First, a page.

This is an incredibly enlightening piece from GEMS regarding the sensationalist reactions of the past few years toward trafficking during the Super Bowl:
“Real change is long-term and systemic. It’s not about throwing some money at an issue for a few months and then moving on. Prevention isn’t just about some splashy ads or some quick awareness trainings. Law enforcement needs to be able to work long-term investigations that don’t solely rely on the word of a victim and that will stand up in court not just on quick and dirty cases that will make arrest numbers higher. Intervention isn’t just about volunteers running around hotels for a few weeks looking to rescue victims but about committed individuals who can work alongside survivors to support and empower them wherever they’re at in the process. That may not line up with the current Super Bowl/trafficking narrative and it’s not really what the media wants to hear, but it’s the truth. What is true, without question, is that commercial sexual exploitation and trafficking will undoubtedly happen in the New York/New Jersey area during the first week of February, and the second and third and fourth week of February and in March and April and every single day and every night throughout the year. What’s also true is that most of the victims won’t be brought in from other states, and a large percentage of them will be children, youth and young adults who experienced childhood trauma and fell through the cracks of the systems set up to serve them. Overwhelmingly they’ll be low-income youth, youth of color, LGBT youth and will have experienced homelessness. The older they are, the less likely that they will be viewed or treated as victims by law enforcement or even service providers. As for the buyers, most of them won’t be from out of town either. They’ll be local men of all ages, ethnicities and socio-economic backgrounds. And the truth is, they won’t need lots of alcohol, lots of testosterone or an annual sporting event as an excuse to purchase another human being. Now those are the things that I wish we were focusing our resources and attention on” (full post linked above).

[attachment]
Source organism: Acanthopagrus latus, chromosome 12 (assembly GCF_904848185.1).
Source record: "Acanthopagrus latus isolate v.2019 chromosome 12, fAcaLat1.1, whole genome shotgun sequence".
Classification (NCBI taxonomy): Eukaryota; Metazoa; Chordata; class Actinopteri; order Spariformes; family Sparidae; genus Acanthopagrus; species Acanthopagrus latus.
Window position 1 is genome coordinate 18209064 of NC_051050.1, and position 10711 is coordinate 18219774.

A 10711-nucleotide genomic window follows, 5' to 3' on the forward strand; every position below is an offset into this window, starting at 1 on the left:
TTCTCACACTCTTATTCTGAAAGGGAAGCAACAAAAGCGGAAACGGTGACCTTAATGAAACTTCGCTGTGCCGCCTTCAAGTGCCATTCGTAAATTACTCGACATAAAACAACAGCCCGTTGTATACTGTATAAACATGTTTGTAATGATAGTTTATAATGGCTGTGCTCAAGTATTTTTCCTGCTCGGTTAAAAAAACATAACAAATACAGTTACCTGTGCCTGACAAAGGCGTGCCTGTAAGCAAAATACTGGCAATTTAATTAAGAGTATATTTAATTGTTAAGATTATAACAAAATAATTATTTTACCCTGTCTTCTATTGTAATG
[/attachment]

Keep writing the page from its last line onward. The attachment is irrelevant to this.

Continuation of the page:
For more information about human trafficking, including survivor stories and country-specific trends, visit the Human Trafficking archive.